Liberals need a wealth tax because income isn't enough

Liberals need a wealth tax because income isn't enough

Liberals need a wealth tax because income tax revenues cannot fund their spending. Despite the left’s assertions, “the rich” do not earn enough — even if they pay significantly higher tax rates than less-well-off Americans. Therefore, the left must increasingly call for a revolutionary wealth tax to escape their revenue reality.  

Everything about Democrats’ pursuit of their party’s 2020 presidential nomination is big. First, they have big plans. Collectively, they have called for “Medicare for All,” a Green New Deal, free college tuition, college loan debt forgiveness and massive new infrastructure spending.  

Second, they already face a big federal deficit. According to the Congressional Budget Office, the 2019 fiscal year deficit totaled just under $1 trillion and 4.6 percent of GDP. Third, as a result, Democrats will need big revenues to pay for their big plans.

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Fourth, they have made a big promise: Only “the rich” will pay their needed big revenues. Yet, Democrats still have a problem — an even bigger one: The “rich” do not earn enough to foot Democrats’ big bill.  

According to Congress’ official revenue estimator, the Joint Committee on Taxation, the highest income earners shoulder by far the largest share of today’s income tax burden. In 2018, those making over $1 million annually amounted to 689,000 returns (0.4 percent of total returns) and paid $583 billion in income taxes (39 percent of total income taxes paid) at an average rate of 25.4 percent.

But these revenues are built into current estimates and do nothing to offset Democratic candidates’ future spending plans. So, more revenue is needed. And if you are going to tax only the truly “rich,” it must come from here.

Even doubling this group’s income tax burden hardly dints Democrats’ spending bill, though. It would raise an additional $583 billion in new annual revenue and take their average tax rate to 50.4 percent. Yet over 10 years, that would raise less than $6 trillion in new revenue.

Of course, such drastically higher tax rates would undoubtedly lead to behavioral changes. The Laffer Curve is real, and increasing tax rates would induce decreased levels of the taxed activity. How long people would continue to work, while taking home less than half their earnings, is debatable. But it is certainly likely that they would work less, preferring instead to take more of their return in untaxed form — such as greater leisure time.

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The upshot is that while such dramatically higher tax rates may arithmetically promise dramatically higher – though still insufficient – new revenues, they cannot be expected to fully deliver them. So, the Democrats will need to find more “rich.”

Even going down to the next earning group, those making $500,000 to $1 million annually, does not help much. In 2018, this group paid $187 billion (12.5 percent of total income taxes) at an average 20.7 percent rate. Doubling that only raises, on paper, another $1.87 trillion over ten years, while taking this group’s average tax rate to 41.4 percent. Still more “rich” are needed.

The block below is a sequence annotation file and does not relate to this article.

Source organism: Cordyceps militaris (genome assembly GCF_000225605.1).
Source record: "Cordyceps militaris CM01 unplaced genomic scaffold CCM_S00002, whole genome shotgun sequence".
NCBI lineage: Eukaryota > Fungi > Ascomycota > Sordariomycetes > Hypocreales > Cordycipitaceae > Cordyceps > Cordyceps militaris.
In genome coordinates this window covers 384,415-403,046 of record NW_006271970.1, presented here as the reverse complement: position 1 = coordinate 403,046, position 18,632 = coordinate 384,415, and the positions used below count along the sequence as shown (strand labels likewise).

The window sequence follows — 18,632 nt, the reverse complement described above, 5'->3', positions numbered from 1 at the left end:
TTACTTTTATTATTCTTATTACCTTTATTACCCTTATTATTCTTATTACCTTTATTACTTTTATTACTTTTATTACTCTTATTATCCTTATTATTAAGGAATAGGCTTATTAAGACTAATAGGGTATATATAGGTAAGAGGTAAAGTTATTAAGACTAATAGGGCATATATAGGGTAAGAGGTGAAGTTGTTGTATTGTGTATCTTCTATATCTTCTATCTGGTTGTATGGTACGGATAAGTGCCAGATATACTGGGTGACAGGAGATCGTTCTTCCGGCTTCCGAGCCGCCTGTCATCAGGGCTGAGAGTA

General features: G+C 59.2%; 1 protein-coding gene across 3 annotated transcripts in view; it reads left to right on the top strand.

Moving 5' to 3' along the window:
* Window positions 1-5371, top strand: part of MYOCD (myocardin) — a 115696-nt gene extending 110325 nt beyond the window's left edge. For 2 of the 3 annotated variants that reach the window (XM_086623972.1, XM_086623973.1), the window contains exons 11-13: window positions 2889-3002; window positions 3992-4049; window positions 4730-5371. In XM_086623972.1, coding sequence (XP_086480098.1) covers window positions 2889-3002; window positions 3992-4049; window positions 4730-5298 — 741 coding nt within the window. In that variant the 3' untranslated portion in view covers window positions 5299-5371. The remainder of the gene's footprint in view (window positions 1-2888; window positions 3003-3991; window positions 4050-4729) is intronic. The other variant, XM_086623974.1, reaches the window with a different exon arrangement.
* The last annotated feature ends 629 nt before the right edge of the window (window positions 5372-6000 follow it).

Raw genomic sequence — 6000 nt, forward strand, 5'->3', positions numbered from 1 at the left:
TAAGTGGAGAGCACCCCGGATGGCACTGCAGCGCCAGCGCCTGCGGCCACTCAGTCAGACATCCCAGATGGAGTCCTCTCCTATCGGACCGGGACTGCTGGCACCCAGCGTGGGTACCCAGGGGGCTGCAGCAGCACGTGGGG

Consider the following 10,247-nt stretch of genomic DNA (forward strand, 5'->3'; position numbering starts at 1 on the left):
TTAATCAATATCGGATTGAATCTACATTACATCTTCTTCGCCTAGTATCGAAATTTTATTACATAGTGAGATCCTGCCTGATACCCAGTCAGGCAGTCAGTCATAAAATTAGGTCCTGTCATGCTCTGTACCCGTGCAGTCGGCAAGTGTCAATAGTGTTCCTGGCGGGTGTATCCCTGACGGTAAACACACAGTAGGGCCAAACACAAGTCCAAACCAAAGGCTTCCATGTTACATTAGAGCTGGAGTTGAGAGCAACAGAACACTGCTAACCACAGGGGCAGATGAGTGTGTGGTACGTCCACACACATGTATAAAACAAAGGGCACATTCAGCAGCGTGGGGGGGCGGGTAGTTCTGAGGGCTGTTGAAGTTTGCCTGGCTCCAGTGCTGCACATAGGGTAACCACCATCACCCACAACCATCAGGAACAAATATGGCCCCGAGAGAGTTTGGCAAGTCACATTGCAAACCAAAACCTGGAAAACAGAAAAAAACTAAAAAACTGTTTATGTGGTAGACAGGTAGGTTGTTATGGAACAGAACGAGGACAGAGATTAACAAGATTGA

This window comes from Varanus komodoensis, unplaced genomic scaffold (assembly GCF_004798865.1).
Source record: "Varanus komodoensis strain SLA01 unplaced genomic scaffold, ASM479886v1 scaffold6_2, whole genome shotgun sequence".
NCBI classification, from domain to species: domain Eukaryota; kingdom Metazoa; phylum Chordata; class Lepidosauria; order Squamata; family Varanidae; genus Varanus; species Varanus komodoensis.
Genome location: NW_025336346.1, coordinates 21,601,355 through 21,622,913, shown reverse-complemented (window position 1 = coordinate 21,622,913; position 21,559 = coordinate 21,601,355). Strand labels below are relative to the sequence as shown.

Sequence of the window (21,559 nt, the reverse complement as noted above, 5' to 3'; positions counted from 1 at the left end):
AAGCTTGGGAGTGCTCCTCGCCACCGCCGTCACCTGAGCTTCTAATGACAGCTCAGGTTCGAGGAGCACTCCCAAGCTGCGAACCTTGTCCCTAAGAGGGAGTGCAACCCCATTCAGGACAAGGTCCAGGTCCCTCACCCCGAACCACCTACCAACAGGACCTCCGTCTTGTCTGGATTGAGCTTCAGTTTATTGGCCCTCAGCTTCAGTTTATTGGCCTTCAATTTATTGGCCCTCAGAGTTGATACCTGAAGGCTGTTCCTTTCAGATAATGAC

Going to the next earning level, those making $200,000 to $500,000, offers considerably larger taxing opportunity. Laying aside whether these people are in fact rich, in 2018, they paid $381.7 billion in income taxes (25 .5 percent of total income taxes paid) at an average 13.3 percent rate. Doubling here would theoretically raise almost another $4 trillion over ten years. Of course, doing so would raise this group’s average tax rate above today’s top average tax rate.

All these “doublings” on paper still would raise only $1.152 trillion in new income tax revenue annually and just under $12 trillion over ten years. Yet, just Medicare for All, according to the Urban Institute’s estimate, would cost an additional $32 trillion over a decade.  

To make matters worse, this is only the revenue side of Democrats’ problematic equation. As already discussed, as rates rise, revenues assuredly will fall short of estimates. Simultaneously, spending will rise above estimates, as its subsidization increases demand. In practice, the fiscal shortfall will widen further beyond projections.

Of course, increased spending has never been the left’s concern, but a shortfall of revenue from “the rich” is. Unable to produce more “rich,” or plausibly redefine them from the middle class, liberals are forced to look beyond conventional sources to attain revenue. This has led to their unprecedented move to target wealth – not just the wealthy – instead. 

The reality is that there is not enough income in America – from the “rich” or otherwise – to pay for the left’s spending plans. Only a wealth tax can sustain the illusion that the “rich” alone will pay — despite the certainty that the burden will spread well beyond them. As income tax revenues prove: Pie-in-the-sky spending inevitably means taxes for the masses. 

J.T. Young served under President George W. Bush as the director of communications in the Office of Management and Budget and as deputy assistant secretary in legislative affairs for tax and budget at the Treasury Department. He served as a congressional staffer from 1987-2000.